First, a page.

Isleta’s Watermelon 7 debuts art at Santa Fe Indian Market


During this year’s Santa Fe Indian Market week, held Aug. 13- 19, a new hour will arrive for the world of Native art as a new medium makes its first legit debut on canvasses and local walls alike.

Submitted photo: Isleta Pueblo artist Watermelon 7, left, and Jemez Pueblo artist Jaque Fragua, right, work on a mural at Estrella Del Norte Vineyard in Santa Fe that will be included in “The Hour Has Arrived,” Santa Fe Indian Market’s new public art component.

And Isleta Pueblo multi-media artist Watermelon 7 will be there, spray paint can in hand.

This year, the Southwestern Association for Indian Arts will present “The Hour Has Arrived,” marking the first time the genera of “public art” will be a component of among the most elite Indian art markets in the world, during a series of public mural installations, forums, soirees and presentations.

According to SWAIA’s website, the program was derived from a quote by Indian Market founder Edgar Hewitt, who said in 1922, “The hour has arrived to recognize the importance of fostering and preserving the craft of the Indian,” of which SWAIA says “now includes the popular phenomena of culturally informative and interactive Native public arts.”

The website says, “The values that this ‘new art’ represents are inclusive of breaking from tradition, while arising from it, and embodies the need to redefine and expand cultural boundaries integral to a healthy, growing environment.”

But, for Watermelon 7, who has participated in Indian Market weekend for the past five years through shows at Pop Gallery and with Apache Skateboards’ Skateploitation event, public art, including graffiti and mural art, has been a part of Native communities for a long time.

For him, interest in graffiti began way back in fourth grade through influences from hip-hop and noticing the graffiti in Chicago while riding the train from Michigan to New Mexico.

“I just kind of really latched onto it,” says Carl Anderson, aka Watermelon 7. “I liked the movement of it, the colors and the movement, just the way it sticks out of everything and how clean it can be. It’s kind of like old school sign work, I guess, really clean font that’s actually applied by a human and not a printer.”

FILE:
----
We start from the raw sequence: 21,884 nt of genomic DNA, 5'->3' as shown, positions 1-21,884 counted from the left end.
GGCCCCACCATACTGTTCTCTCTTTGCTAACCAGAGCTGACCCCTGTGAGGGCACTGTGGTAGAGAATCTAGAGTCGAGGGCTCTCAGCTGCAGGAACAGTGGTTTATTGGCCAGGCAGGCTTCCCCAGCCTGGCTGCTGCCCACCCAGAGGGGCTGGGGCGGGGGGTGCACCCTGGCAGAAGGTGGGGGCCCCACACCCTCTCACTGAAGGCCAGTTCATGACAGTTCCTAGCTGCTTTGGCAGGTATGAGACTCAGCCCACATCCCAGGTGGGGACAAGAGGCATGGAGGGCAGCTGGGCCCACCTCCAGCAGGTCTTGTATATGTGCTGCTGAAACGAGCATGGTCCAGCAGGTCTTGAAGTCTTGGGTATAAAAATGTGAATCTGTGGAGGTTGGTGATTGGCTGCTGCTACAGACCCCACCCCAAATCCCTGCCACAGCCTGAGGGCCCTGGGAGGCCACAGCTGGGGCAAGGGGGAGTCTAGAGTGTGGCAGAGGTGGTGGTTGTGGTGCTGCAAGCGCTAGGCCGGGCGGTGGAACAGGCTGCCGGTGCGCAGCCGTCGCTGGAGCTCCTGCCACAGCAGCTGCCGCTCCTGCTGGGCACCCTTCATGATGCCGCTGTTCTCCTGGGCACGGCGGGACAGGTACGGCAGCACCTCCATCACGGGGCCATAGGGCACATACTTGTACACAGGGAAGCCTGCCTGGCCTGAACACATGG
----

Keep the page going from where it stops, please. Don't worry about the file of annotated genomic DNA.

He laughs that he got his start as a graffiti artist doing bubble letters for people in elementary school, using markers and paper, and graduated up to applying paint to wall.

“There’s a lot of really good street artists in the Native American world right now that are starting to get exposure, start their own companies — T-shirt designs, whatever — it seems like there hasn’t really been a lot of recognition for Native Americans in the hip-hop scene, even though they’ve always been a part of it, so this could be a good transitional point for them.”

While he does keep a sketch book, Anderson says when it comes to painting a wall, his process is less about rigidity and painting from a sketch than it is about unrestricted self-expression and freedom.

For the mural that he created on a wall of Estrella Del Norte Vineyard in Santa Fe with Jemez Pueblo artist Jaque Fragua for the event, he says none of it was planned. Through his art, Watermelon 7 said he tries to shed light on issues he feels are important, encourage others to express themselves and just make people smile.

“If you do a mural in a neighborhood, you notice a change in the neighborhood right away,” he said.

But, as he’s gotten older, he says he no longer advocates for people to break the law through graffiti, saying that there’s so much space out there for people to paint in a positive way. Although he admits it’s difficult to tell young people not to do something he has done for a large part of his life, he says he doesn’t encourage them to get involved in it and rather advocates for young people to get into galleries instead.

“If you’re doing it on people’s personal property, like your neighbor’s property, you’re really not helping anybody or any thing in any way,” he said.

But, he says it’s also frustrating that corporations have the ability and resources to flood the streets with media, through bill boards and advertising, and no body else can — especially when that media is promoting harmful products or behavior.

“Many products that are on bill boards, they kill way more people that I’m going to ever kill by (painting),” says Watermelon.

He said even so, painting illegally usually ends up badly for most people, which is why events such as “The Hour Has Arrived” are crucial in showing young artists positive avenues that street art can aspire to through sanctioned public art.

For more information, follow “The Hour Has Arrived” blog at

-- Email the author at